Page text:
by Macey Levin
“Gaslighting” refers to the attempt to surreptitiously drive someone to insanity. This sinister act is at the core of Patrick Hamilton’s play Gaslight, now receiving a stellar production at Barrington Stage Company. First produced in London in 1938 it was presented in the United States in 1941 under the title Angel Street starring Leo G. Carroll, Vincent Price and Judith Evelyn. The film with Ingrid Bergman (Academy Award for best actress,) Charles Boyer, Joseph Cotten and a very young Angela Lansbury was released in 1944. There have been subsequent theatre and film versions.
Set in London in 1880, the play is a classic example of Victorian melodrama. Mr. Manningham (Mark H. Dold) holds his wife Bella (Kim Stauffer) with a tight rein while subtly creating situations that convince her that she is slowly losing her mind, just as had happened to her mother. There is a third-floor apartment, presumably locked, in their newly acquired house where Manningham sneaks into at night when he is supposed to be at his club discussing business. When Bella complains that she hears footsteps in the apartment he ridicules her and says her mind is playing tricks.
There are other devices he uses to compound her fears as he threatens her with punishments. He also demeans her in front of servants, especially the young Nancy (Ali Rose Dachis) with whom he shamelessly flirts in front of Bella. The housekeeper Elizabeth (Peggy Pharr wilson) is the only support Bella has, but she is not in a position to do anything but comfort her.
Under the taut direction of Louisa Proske the suspense and tension builds from the opening moments with credit going to Dold and Stauffer He is initially solicitous and considerate, though treating her as if she were a child. On the slightest provocation, which he has created, he turns on her with a coldness that forces her to doubt her own actions. Dold is a marvelous villain. His mercurial changes are emotionally measured and fraught with the possibility of violence which never occurs. It is the manipulation of her fears that allows him to control her.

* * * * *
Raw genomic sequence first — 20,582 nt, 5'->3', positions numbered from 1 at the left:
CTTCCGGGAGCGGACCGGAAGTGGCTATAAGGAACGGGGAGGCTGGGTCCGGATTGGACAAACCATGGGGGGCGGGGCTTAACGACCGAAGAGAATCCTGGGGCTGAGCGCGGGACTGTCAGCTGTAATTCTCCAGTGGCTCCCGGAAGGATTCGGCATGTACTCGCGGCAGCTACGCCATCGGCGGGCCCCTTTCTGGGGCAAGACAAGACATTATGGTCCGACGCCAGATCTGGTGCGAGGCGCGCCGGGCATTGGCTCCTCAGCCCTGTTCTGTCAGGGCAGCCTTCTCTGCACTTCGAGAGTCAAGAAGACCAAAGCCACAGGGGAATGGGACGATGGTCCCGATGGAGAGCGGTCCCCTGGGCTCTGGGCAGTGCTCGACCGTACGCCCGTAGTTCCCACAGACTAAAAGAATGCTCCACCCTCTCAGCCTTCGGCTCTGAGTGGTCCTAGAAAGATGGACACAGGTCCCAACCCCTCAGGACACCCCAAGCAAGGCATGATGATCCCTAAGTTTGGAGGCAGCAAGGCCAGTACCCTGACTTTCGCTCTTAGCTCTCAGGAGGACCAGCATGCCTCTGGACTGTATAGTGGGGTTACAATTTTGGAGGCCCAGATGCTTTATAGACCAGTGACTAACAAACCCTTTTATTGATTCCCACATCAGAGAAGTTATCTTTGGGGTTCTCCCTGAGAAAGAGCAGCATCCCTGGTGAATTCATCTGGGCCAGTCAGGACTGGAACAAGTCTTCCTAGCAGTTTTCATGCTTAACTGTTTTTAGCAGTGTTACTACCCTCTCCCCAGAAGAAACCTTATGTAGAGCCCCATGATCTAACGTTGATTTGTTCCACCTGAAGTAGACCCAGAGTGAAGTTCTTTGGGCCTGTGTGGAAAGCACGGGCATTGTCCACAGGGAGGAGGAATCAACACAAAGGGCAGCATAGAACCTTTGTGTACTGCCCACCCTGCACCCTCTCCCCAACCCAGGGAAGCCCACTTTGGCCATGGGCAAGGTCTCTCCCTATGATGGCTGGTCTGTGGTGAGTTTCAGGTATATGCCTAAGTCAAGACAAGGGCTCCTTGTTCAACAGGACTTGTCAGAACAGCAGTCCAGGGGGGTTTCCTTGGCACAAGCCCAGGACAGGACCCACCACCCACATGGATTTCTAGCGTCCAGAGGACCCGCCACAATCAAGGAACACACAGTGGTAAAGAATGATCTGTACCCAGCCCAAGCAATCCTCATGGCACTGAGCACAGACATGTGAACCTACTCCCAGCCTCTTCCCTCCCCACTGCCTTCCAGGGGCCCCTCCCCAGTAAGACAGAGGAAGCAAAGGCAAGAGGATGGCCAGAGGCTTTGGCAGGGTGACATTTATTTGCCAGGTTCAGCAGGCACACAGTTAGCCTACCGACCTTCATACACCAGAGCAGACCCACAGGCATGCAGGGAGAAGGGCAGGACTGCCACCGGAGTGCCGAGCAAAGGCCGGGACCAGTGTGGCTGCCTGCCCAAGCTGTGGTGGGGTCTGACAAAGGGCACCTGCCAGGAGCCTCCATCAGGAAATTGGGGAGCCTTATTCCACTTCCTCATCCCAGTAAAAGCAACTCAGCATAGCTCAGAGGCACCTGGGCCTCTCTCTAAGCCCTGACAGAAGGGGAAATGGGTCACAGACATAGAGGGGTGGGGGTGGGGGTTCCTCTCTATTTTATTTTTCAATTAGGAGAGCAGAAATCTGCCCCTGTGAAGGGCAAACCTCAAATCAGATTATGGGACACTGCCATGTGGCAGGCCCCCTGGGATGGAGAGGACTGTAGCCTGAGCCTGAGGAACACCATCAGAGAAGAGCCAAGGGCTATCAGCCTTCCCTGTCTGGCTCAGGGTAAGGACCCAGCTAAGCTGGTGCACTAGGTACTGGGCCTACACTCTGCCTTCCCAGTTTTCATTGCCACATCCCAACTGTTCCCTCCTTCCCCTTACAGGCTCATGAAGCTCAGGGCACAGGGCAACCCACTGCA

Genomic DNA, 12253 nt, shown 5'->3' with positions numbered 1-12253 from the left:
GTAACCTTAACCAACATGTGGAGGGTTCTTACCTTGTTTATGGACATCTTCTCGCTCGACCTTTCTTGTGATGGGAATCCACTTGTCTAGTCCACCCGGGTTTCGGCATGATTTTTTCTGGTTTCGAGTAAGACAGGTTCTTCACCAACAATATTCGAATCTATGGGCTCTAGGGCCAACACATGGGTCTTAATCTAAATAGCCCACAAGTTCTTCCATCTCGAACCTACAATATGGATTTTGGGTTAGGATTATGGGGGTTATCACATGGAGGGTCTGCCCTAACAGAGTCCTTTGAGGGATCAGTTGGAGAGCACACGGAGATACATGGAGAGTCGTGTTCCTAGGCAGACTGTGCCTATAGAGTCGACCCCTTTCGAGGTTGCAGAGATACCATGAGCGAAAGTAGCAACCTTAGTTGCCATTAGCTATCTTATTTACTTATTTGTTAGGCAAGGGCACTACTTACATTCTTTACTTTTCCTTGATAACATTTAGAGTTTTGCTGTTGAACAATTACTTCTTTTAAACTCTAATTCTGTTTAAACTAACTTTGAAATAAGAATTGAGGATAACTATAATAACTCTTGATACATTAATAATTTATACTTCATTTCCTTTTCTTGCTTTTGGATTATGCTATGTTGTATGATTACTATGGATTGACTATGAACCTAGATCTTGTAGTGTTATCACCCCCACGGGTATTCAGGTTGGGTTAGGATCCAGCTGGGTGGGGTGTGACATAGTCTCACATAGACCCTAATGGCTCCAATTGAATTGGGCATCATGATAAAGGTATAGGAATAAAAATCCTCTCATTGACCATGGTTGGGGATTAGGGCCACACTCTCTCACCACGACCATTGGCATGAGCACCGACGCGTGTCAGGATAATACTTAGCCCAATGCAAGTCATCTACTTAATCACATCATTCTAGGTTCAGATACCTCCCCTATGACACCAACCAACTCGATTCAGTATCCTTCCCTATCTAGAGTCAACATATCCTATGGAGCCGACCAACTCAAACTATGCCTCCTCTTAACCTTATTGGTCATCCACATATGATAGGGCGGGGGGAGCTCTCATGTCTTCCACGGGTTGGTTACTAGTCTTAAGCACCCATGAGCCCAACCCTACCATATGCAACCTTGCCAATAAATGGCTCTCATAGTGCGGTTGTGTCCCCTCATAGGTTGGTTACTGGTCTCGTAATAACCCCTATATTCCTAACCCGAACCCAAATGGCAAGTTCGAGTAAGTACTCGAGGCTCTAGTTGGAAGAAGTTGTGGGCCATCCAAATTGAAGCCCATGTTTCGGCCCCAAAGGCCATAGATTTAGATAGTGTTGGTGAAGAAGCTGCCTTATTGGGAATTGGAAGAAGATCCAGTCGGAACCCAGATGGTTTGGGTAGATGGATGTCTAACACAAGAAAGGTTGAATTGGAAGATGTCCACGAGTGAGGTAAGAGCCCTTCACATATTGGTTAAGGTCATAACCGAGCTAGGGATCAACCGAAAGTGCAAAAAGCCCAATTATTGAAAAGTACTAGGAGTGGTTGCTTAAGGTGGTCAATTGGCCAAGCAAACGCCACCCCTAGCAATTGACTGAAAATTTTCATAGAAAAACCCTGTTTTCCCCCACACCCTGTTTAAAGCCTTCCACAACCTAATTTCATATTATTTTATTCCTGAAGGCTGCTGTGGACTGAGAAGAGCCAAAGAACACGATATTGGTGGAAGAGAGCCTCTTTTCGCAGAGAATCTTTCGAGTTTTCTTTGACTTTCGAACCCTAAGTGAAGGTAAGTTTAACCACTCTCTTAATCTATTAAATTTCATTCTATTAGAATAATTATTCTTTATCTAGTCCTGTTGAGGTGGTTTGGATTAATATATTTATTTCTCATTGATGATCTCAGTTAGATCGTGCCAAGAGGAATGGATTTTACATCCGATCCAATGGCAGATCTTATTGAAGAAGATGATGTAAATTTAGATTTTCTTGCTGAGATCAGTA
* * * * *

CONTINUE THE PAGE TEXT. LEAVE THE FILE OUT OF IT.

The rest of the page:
Stauffer is a picture of a woman on the verge of a breakdown. Unaware of her husband’s machinations she obeys and fears him. Her fragile personality is obvious in everything Stauffer does from her voice to her bearing to her eyes. It is her fearfulness as the beaten party that enhances the tension that dominates the play.
That evening she is visited by Rough (Kevin O’Rourke) a retired police investigator, who convinces her that she is her husband’s victim. He believes Manningham is a suspect in a murder several years earlier and so the plot thickens. Rough slowly brings various facts to Bella’s attention, which she reluctantly accepts until she finds proof that she is being deceitfully driven mad.
The script is full of holes and some of the dialogue produces laughter, but it is the talent and integrity of the cast that allows the plot to ring true. The audience is so rapt and attentive that there is a palpable sense of tension throughout the theatre.
The nefarious plot is enhanced by Kate Noll’s foreboding set of the dark paneled parlor decorated with paintings, books and an arras, complemented by Scott Pinkney’s atmospheric lighting. Beth Goldenberg’s costumes and Anne Ford-Coates’ wigs define the era and status of the characters.
If you’d like to see a superb production of an old-fashioned mystery that eschews physical violence, this show is for you.
Gaslight by Patrick Hamilton; Directed by Louisa Proske; Cast: Mark H. Dold (Mr. Manningham) Kim Stauffer (Mrs. Manningham) Peggy Pharr Wilson (Elizabeth) Ali Rose Dachis (Nancy) Kevin O’Rourke (Rough); Scene design: Kate Noll; Costume design: Beth Goldenberg; Lighting design: Scott Pinkney; Sound design: Joel Abbott; Hair and Wig Designer: Anne Ford-Coates Stage Manager: Renee Lutz; Running Time: Two hours twenty minutes; one intermission; Barrington Stage Company Boyd-Quinson Main Stage, Union St., Pittsfield, MA From 10/4/17; opening 10/8/17; closing 10/22/17.